Among other important points, she came to the conclusion that we need to “support the mother, support the mother, and support the mother.” Telling a mother who wants desperately to breastfeed her baby that she needs to try formula isn’t any more useful than telling a mom who wants to formula feed that she has to breastfeed.

—–

When I walked into my doctor’s office that day, I had a game plan. I wanted a referral to an ENT, as suggested by the IBCLC. In the absence of that game plan, the words “It’s okay to try formula, you know”, may have marked the end of my attempt to breastfeed my baby and the beginning of a guilt-ridden downward spiral. Instead of going on to nurse him for two and half years, I may have simply switched to formula, a move that would have come with financial and health consequences for both of us.  I don’t think that mothers need to be told that they must breastfeed and I also don’t think that mothers need to be told that they must try formula. What would happen if, instead of feeling the need to TELL mothers what to, health professionals simply asked: “How can I support you in your feeding decision?” From there, the conversation needs to combine compassion and knowledge, supporting the mother while also answering her questions and educating her without judgement or pressure.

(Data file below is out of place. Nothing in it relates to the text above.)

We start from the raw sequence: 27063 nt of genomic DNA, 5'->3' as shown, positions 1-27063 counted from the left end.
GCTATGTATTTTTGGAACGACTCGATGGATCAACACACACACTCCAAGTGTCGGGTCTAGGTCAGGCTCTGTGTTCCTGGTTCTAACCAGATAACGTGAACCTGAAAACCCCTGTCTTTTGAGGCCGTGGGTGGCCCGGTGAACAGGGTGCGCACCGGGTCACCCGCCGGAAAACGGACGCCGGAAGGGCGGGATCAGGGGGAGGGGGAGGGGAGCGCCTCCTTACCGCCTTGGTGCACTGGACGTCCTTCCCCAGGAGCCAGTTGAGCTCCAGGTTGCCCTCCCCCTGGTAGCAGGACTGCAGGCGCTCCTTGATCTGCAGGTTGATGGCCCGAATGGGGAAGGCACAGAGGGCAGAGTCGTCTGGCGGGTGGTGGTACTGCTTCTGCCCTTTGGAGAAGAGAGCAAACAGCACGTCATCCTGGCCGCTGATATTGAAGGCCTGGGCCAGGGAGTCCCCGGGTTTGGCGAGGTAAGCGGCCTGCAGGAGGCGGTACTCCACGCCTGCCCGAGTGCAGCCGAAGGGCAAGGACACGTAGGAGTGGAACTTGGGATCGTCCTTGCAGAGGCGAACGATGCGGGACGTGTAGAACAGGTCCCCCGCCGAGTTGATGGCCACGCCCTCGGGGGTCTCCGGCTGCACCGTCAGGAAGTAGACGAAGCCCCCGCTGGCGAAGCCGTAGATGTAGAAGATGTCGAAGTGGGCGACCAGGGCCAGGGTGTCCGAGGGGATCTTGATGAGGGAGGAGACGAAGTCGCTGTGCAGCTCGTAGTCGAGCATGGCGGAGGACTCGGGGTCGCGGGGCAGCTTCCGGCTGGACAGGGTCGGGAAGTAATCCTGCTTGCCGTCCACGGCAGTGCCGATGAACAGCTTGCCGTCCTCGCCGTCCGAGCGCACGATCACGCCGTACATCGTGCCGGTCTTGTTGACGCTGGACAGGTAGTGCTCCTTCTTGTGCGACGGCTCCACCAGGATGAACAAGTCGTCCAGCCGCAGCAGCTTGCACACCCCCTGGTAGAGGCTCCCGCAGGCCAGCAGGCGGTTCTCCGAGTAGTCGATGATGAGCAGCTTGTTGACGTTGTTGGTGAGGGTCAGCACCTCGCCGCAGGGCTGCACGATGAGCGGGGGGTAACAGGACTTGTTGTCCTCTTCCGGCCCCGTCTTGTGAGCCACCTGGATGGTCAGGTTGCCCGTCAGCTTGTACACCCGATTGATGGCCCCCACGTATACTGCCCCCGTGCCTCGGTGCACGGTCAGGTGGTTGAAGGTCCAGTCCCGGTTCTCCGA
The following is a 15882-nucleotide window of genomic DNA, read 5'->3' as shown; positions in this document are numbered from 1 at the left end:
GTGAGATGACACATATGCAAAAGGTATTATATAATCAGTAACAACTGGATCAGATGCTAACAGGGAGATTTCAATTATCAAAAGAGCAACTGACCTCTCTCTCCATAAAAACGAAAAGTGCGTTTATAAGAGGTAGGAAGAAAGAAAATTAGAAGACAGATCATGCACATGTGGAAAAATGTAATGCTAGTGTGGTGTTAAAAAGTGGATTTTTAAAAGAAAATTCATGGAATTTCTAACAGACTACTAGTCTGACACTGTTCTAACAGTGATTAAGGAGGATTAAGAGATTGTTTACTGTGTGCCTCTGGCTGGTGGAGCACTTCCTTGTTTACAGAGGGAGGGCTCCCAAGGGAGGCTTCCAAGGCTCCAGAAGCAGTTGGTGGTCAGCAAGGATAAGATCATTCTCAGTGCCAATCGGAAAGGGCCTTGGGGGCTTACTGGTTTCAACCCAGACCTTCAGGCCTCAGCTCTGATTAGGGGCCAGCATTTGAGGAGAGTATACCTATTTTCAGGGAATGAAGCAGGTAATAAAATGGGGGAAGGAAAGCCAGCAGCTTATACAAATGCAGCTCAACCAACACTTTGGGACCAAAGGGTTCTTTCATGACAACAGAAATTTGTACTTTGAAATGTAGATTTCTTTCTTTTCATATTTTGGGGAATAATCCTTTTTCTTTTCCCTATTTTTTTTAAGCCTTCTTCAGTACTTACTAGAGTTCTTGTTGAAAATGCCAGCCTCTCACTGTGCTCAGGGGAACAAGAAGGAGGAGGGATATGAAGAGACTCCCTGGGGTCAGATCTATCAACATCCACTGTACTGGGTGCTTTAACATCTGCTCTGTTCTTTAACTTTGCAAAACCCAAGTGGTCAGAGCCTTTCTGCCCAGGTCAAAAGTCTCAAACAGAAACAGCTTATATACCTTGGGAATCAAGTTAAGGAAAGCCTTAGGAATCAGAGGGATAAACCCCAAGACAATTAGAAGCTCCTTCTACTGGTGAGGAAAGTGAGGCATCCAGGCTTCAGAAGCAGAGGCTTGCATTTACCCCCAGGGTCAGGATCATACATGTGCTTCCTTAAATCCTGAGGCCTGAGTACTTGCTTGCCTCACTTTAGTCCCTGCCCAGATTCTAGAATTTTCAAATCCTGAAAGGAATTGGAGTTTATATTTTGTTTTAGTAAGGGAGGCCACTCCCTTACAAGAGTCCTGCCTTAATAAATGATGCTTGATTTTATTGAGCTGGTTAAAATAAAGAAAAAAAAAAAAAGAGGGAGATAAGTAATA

Yes, health professionals have an obligation to watch out for the health of the baby. But perhaps if they approached that obligation from the perspective of a partnership with the mother, there would be less guilt, more healthy babies, and fewer unhappy moms.